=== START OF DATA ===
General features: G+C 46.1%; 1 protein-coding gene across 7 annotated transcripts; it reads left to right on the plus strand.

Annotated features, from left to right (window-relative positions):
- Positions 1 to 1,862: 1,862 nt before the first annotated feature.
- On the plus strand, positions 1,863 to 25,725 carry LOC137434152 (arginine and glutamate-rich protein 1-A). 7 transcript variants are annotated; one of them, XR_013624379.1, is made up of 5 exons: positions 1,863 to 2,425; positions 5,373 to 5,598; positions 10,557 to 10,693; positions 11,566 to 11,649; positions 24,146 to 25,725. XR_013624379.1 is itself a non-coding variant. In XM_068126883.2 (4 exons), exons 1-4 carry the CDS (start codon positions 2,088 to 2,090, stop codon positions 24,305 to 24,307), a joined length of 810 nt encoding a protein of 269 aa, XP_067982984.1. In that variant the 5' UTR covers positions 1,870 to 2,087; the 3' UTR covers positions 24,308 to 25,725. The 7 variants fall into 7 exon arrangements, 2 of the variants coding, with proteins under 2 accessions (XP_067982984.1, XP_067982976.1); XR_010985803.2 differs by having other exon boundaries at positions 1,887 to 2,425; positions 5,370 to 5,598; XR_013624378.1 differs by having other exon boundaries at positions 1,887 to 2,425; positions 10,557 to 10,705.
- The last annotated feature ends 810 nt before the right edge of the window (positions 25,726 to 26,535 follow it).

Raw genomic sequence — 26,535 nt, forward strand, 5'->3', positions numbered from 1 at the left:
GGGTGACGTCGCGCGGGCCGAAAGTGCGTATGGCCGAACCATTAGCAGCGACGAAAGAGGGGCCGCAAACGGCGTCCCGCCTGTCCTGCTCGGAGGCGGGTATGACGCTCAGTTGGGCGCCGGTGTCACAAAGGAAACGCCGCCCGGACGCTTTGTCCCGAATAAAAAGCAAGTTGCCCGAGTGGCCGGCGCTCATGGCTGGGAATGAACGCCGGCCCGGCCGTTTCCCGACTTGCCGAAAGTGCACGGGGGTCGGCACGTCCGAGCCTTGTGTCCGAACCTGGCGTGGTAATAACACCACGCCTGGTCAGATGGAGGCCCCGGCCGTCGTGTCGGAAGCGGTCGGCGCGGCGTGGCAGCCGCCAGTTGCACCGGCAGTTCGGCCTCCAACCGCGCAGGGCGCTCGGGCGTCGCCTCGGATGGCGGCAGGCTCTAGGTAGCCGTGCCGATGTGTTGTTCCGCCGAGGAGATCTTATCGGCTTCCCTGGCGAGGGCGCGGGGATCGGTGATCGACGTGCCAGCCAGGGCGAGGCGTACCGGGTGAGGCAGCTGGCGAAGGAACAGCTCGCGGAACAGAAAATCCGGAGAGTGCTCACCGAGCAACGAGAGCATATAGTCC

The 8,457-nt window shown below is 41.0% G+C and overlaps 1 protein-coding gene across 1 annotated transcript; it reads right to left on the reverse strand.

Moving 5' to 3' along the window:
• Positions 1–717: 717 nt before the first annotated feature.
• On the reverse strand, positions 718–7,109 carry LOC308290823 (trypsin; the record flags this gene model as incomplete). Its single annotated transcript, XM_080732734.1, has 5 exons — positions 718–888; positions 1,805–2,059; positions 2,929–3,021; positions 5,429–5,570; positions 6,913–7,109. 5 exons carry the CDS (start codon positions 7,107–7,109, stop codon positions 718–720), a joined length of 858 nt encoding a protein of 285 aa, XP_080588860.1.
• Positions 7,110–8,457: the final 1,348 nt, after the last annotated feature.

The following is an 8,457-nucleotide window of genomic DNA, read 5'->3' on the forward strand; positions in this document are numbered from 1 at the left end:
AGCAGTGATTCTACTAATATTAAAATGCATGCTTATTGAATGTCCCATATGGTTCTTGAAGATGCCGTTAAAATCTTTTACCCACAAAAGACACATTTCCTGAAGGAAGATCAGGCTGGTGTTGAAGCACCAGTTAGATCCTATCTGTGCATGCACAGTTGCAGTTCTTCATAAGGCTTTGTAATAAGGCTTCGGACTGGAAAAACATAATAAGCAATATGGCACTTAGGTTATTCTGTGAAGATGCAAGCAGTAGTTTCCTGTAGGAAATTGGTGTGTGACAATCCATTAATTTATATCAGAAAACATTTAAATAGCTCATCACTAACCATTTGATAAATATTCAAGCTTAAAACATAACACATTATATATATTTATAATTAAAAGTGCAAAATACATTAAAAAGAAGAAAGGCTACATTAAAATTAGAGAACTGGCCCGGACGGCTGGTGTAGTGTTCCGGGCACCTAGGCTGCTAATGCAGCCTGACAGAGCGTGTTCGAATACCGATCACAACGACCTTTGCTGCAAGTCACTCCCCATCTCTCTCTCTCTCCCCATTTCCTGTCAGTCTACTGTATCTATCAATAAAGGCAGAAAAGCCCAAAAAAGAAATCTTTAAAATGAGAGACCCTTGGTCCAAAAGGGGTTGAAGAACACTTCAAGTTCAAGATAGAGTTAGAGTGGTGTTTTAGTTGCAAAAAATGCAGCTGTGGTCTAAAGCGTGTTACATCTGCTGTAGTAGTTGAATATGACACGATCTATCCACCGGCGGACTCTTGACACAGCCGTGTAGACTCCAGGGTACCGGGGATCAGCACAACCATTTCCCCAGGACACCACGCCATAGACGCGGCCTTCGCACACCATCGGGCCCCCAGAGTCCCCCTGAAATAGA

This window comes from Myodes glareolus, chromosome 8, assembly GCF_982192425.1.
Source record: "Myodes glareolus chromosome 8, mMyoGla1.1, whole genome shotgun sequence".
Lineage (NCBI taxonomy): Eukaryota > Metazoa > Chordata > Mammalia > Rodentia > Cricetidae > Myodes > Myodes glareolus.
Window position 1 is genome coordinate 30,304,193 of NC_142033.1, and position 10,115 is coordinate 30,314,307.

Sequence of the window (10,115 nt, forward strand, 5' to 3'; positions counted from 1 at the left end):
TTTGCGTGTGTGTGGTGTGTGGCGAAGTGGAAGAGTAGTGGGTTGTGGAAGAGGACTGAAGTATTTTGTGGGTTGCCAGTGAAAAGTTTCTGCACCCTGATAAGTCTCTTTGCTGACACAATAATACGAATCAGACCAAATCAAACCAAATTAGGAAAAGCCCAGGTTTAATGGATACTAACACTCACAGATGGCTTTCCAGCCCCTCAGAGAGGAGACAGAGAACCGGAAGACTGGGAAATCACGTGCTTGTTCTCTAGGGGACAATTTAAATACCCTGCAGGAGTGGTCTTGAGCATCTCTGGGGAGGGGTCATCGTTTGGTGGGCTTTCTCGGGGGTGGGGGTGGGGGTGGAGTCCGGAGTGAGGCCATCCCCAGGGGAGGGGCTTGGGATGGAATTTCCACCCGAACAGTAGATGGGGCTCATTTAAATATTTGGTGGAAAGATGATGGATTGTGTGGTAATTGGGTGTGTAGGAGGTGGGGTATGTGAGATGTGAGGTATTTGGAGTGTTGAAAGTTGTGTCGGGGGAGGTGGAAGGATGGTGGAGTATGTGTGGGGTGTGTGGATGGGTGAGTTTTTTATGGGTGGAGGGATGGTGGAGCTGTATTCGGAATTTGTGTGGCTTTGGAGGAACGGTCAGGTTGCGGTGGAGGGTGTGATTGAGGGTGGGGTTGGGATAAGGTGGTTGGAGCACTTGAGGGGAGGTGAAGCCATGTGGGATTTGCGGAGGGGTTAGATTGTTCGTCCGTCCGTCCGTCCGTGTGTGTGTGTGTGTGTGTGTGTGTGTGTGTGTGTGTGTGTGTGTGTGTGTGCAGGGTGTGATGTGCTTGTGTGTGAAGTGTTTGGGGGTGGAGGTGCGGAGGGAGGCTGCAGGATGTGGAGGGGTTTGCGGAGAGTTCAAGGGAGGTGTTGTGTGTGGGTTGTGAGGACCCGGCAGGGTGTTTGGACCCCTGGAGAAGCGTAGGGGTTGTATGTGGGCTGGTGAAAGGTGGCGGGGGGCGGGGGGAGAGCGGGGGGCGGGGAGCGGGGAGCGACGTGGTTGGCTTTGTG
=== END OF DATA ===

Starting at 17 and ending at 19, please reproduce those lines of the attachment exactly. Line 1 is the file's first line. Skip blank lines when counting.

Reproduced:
Lineage (NCBI taxonomy): Eukaryota > Metazoa > Chordata > Mammalia > Rodentia > Cricetidae > Myodes > Myodes glareolus.
Window position 1 is genome coordinate 30,304,193 of NC_142033.1, and position 10,115 is coordinate 30,314,307.

Sequence of the window (10,115 nt, forward strand, 5' to 3'; positions counted from 1 at the left end):